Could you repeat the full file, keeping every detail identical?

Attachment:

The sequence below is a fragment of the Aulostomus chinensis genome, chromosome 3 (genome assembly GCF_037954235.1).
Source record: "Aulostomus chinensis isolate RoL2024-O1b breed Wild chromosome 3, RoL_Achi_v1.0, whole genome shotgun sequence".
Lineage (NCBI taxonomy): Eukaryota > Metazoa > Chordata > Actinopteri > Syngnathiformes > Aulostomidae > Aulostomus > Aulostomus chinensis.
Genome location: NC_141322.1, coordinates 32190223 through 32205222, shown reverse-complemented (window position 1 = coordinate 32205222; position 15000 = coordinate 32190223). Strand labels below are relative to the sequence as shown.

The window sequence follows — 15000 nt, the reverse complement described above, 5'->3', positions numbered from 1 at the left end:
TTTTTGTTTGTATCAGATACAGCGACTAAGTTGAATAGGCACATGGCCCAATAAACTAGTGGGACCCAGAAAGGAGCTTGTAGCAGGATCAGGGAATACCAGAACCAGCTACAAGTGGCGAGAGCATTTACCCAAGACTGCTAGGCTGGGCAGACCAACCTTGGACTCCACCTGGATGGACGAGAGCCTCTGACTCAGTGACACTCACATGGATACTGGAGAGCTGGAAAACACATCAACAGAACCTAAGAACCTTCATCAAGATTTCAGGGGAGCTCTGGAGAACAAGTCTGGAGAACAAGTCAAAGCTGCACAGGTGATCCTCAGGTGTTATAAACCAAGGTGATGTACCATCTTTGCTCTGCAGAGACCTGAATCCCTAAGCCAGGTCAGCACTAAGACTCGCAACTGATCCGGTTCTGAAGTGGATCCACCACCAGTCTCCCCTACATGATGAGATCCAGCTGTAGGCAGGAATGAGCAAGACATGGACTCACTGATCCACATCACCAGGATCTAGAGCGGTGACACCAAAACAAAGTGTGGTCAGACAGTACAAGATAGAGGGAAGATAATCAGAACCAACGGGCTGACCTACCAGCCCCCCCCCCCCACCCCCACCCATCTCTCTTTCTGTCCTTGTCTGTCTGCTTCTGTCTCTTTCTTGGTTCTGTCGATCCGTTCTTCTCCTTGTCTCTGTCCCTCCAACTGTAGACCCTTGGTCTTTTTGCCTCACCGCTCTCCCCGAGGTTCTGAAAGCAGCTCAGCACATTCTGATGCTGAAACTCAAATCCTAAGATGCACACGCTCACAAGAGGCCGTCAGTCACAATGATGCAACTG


The sequence below is a fragment of the Aulostomus chinensis genome, chromosome 3 (genome assembly GCF_037954235.1).
Source record: "Aulostomus chinensis isolate RoL2024-O1b breed Wild chromosome 3, RoL_Achi_v1.0, whole genome shotgun sequence".
Lineage (NCBI taxonomy): Eukaryota > Metazoa > Chordata > Actinopteri > Syngnathiformes > Aulostomidae > Aulostomus > Aulostomus chinensis.
Genome location: NC_141322.1, coordinates 32190223 through 32205222, shown reverse-complemented (window position 1 = coordinate 32205222; position 15000 = coordinate 32190223). Strand labels below are relative to the sequence as shown.

The window sequence follows — 15000 nt, the reverse complement described above, 5'->3', positions numbered from 1 at the left end:
TTTTTGTTTGTATCAGATACAGCGACTAAGTTGAATAGGCACATGGCCCAATAAACTAGTGGGACCCAGAAAGGAGCTTGTAGCAGGATCAGGGAATACCAGAACCAGCTACAAGTGGCGAGAGCATTTACCCAAGACTGCTAGGCTGGGCAGACCAACCTTGGACTCCACCTGGATGGACGAGAGCCTCTGACTCAGTGACACTCACATGGATACTGGAGAGCTGGAAAACACATCAACAGAACCTAAGAACCTTCATCAAGATTTCAGGGGAGCTCTGGAGAACAAGTCTGGAGAACAAGTCAAAGCTGCACAGGTGATCCTCAGGTGTTATAAACCAAGGTGATGTACCATCTTTGCTCTGCAGAGACCTGAATCCCTAAGCCAGGTCAGCACTAAGACTCGCAACTGATCCGGTTCTGAAGTGGATCCACCACCAGTCTCCCCTACATGATGAGATCCAGCTGTAGGCAGGAATGAGCAAGACATGGACTCACTGATCCACATCACCAGGATCTAGAGCGGTGACACCAAAACAAAGTGTGGTCAGACAGTACAAGATAGAGGGAAGATAATCAGAACCAACGGGCTGACCTACCAGCCCCCCCCCCCCACCCCCACCCATCTCTCTTTCTGTCCTTGTCTGTCTGCTTCTGTCTCTTTCTTGGTTCTGTCGATCCGTTCTTCTCCTTGTCTCTGTCCCTCCAACTGTAGACCCTTGGTCTTTTTGCCTCACCGCTCTCCCCGAGGTTCTGAAAGCAGCTCAGCACATTCTGATGCTGAAACTCAAATCCTAAGATGCACACGCTCACAAGAGGCCGTCAGTCACAATGATGCAACTG